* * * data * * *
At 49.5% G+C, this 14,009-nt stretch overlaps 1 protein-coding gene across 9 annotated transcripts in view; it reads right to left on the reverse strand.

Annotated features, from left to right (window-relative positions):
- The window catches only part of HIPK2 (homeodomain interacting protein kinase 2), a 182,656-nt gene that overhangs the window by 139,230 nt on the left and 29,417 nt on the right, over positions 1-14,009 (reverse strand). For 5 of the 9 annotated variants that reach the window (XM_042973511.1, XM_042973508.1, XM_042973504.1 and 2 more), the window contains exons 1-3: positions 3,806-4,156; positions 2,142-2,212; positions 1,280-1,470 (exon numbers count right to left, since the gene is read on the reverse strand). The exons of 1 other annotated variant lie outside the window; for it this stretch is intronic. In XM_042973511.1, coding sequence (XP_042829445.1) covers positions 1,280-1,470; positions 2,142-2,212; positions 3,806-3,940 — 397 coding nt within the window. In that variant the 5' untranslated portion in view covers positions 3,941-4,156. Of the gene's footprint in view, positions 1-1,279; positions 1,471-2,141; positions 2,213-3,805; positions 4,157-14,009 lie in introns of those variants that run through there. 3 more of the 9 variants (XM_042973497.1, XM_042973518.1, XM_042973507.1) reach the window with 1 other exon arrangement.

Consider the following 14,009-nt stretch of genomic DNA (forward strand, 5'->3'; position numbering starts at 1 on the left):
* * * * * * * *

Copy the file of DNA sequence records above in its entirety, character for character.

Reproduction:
At 49.5% G+C, this 14,009-nt stretch overlaps 1 protein-coding gene across 9 annotated transcripts in view; it reads right to left on the reverse strand.

Annotated features, from left to right (window-relative positions):
- The window catches only part of HIPK2 (homeodomain interacting protein kinase 2), a 182,656-nt gene that overhangs the window by 139,230 nt on the left and 29,417 nt on the right, over positions 1-14,009 (reverse strand). For 5 of the 9 annotated variants that reach the window (XM_042973511.1, XM_042973508.1, XM_042973504.1 and 2 more), the window contains exons 1-3: positions 3,806-4,156; positions 2,142-2,212; positions 1,280-1,470 (exon numbers count right to left, since the gene is read on the reverse strand). The exons of 1 other annotated variant lie outside the window; for it this stretch is intronic. In XM_042973511.1, coding sequence (XP_042829445.1) covers positions 1,280-1,470; positions 2,142-2,212; positions 3,806-3,940 — 397 coding nt within the window. In that variant the 5' untranslated portion in view covers positions 3,941-4,156. Of the gene's footprint in view, positions 1-1,279; positions 1,471-2,141; positions 2,213-3,805; positions 4,157-14,009 lie in introns of those variants that run through there. 3 more of the 9 variants (XM_042973497.1, XM_042973518.1, XM_042973507.1) reach the window with 1 other exon arrangement.

Consider the following 14,009-nt stretch of genomic DNA (forward strand, 5'->3'; position numbering starts at 1 on the left):